If you are working from home or retired, on leave, or between jobs, I hope you are doing well. Maybe you are trying some new things or just trying to survive as best you can. Whatever your situation, stay safe.

*The concept of the sabbatical is based on the Biblical practice of shmita, which is related to agriculture. According to Leviticus 25, Jews in the Land of Israel must take a year-long break from working the fields every seven years. A “sabbatical” has come to mean an extended absence in the career of an individual to fulfill some goal, e.g., writing a book or travelling extensively for research. https://en.wikipedia.org/wiki/Sabbatical

Editing is a gift to your readers

Editing is a gift to your readers

My plan to do more writing during my six months off has been going quite well. Some days I’m quite productive while others are spent procrastinating by doing avoidance activities such as ironing and cleaning out cupboards.

I love the peace and quiet, but sometimes I feel quite restless. It’s not that I particularly want to go anywhere, I just miss the structure that being at work gives your day. I’m also missing the learning aspects of being at work, so I’ve been entertaining myself by doing an online course in non-fiction writing. It’s a free course on Teachable led by an instructor who is really quite arrogant and rude to his colleagues. I couldn’t bear to work with someone like that, but he does seem to know what he’s talking about. He’s had four books on the New York Times bestseller list, so who am I to criticise?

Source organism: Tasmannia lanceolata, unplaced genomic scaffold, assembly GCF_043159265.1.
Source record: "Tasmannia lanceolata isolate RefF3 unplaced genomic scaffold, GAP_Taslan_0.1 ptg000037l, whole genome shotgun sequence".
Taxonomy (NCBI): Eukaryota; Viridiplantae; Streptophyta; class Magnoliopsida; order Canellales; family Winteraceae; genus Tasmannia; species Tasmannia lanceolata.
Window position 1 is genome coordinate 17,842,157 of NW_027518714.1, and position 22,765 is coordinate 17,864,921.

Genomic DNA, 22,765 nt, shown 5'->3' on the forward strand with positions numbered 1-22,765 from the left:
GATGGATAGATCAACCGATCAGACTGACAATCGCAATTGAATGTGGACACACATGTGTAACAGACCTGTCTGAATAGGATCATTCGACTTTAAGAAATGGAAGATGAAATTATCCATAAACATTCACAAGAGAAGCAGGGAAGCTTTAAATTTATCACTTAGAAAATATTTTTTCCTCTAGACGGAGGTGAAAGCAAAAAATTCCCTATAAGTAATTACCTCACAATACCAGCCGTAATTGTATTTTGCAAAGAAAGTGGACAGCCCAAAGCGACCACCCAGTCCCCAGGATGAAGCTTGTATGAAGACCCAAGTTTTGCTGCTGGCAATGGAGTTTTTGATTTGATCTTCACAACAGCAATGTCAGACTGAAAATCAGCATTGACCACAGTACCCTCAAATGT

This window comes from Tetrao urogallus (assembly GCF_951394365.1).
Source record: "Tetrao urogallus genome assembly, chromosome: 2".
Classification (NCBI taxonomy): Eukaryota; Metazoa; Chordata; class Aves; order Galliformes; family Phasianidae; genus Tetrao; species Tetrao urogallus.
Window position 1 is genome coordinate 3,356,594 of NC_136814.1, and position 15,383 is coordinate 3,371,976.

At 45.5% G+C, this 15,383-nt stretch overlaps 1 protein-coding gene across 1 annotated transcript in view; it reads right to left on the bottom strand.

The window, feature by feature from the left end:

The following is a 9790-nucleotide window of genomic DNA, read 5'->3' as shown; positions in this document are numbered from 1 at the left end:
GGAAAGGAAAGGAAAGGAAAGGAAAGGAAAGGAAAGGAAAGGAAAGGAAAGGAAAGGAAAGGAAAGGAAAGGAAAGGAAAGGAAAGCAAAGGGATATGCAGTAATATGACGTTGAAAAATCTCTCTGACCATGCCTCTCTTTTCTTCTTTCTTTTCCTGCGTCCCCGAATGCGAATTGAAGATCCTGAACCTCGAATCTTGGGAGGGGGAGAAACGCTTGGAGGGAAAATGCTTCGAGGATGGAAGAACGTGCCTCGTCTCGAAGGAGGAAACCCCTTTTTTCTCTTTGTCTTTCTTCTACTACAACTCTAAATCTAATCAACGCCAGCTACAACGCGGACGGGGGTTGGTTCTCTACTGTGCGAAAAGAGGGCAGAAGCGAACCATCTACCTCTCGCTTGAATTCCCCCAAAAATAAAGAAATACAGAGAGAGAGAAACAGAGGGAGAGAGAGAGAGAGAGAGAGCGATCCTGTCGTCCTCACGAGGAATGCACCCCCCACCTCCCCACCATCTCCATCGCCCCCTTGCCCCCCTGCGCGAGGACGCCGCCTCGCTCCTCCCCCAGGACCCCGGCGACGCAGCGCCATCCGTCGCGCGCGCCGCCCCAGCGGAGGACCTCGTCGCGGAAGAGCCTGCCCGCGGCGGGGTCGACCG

I’m learning quite a lot. I’m about halfway through, and it’s usually at about this point that I get bored and/or find some kind of excuse to avoid doing the hard graft. Most of the content is delivered as pre-recorded webinars but they are often quite drawn out and repetitious which I find frustrating. My editing background makes me want to snip out the parts where they go off topic or just start waffling on about nothing.

Yesterday I discovered that you can play the videos at double speed which makes it a bit easier to get through the content. I find it easy to listen to audio at a fast speed and still understand what they are saying.

Even though I’m very critical of other people who find it hard to get to the point, it’s something that I know I’m also guilty of. Often this is because I don’t know what point I’m trying to make until I’ve got something down on paper.